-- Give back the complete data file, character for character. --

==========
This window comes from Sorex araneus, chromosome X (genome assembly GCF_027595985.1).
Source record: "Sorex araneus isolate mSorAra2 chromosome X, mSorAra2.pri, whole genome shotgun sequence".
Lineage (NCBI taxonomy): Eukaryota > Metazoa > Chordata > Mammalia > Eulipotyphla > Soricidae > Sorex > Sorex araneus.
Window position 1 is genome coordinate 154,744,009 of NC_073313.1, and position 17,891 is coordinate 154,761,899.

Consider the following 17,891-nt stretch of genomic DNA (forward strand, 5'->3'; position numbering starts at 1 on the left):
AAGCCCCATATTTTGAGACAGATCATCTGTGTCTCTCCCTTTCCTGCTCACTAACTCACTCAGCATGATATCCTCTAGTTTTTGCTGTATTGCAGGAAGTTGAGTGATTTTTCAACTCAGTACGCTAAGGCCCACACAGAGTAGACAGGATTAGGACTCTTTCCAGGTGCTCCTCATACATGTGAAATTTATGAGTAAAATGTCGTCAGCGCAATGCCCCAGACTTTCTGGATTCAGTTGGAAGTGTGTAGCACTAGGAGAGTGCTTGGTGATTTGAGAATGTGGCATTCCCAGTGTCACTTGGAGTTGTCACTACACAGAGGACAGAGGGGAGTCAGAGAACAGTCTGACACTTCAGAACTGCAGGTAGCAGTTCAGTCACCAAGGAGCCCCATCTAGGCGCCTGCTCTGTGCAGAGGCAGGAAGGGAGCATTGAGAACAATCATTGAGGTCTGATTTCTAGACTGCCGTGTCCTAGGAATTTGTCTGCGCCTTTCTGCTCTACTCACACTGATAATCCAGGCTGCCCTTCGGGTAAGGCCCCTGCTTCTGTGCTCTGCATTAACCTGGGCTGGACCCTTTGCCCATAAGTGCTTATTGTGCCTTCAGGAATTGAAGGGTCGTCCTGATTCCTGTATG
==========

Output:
This window comes from Sorex araneus, chromosome X (genome assembly GCF_027595985.1).
Source record: "Sorex araneus isolate mSorAra2 chromosome X, mSorAra2.pri, whole genome shotgun sequence".
Lineage (NCBI taxonomy): Eukaryota > Metazoa > Chordata > Mammalia > Eulipotyphla > Soricidae > Sorex > Sorex araneus.
Window position 1 is genome coordinate 154,744,009 of NC_073313.1, and position 17,891 is coordinate 154,761,899.

Consider the following 17,891-nt stretch of genomic DNA (forward strand, 5'->3'; position numbering starts at 1 on the left):
AAGCCCCATATTTTGAGACAGATCATCTGTGTCTCTCCCTTTCCTGCTCACTAACTCACTCAGCATGATATCCTCTAGTTTTTGCTGTATTGCAGGAAGTTGAGTGATTTTTCAACTCAGTACGCTAAGGCCCACACAGAGTAGACAGGATTAGGACTCTTTCCAGGTGCTCCTCATACATGTGAAATTTATGAGTAAAATGTCGTCAGCGCAATGCCCCAGACTTTCTGGATTCAGTTGGAAGTGTGTAGCACTAGGAGAGTGCTTGGTGATTTGAGAATGTGGCATTCCCAGTGTCACTTGGAGTTGTCACTACACAGAGGACAGAGGGGAGTCAGAGAACAGTCTGACACTTCAGAACTGCAGGTAGCAGTTCAGTCACCAAGGAGCCCCATCTAGGCGCCTGCTCTGTGCAGAGGCAGGAAGGGAGCATTGAGAACAATCATTGAGGTCTGATTTCTAGACTGCCGTGTCCTAGGAATTTGTCTGCGCCTTTCTGCTCTACTCACACTGATAATCCAGGCTGCCCTTCGGGTAAGGCCCCTGCTTCTGTGCTCTGCATTAACCTGGGCTGGACCCTTTGCCCATAAGTGCTTATTGTGCCTTCAGGAATTGAAGGGTCGTCCTGATTCCTGTATG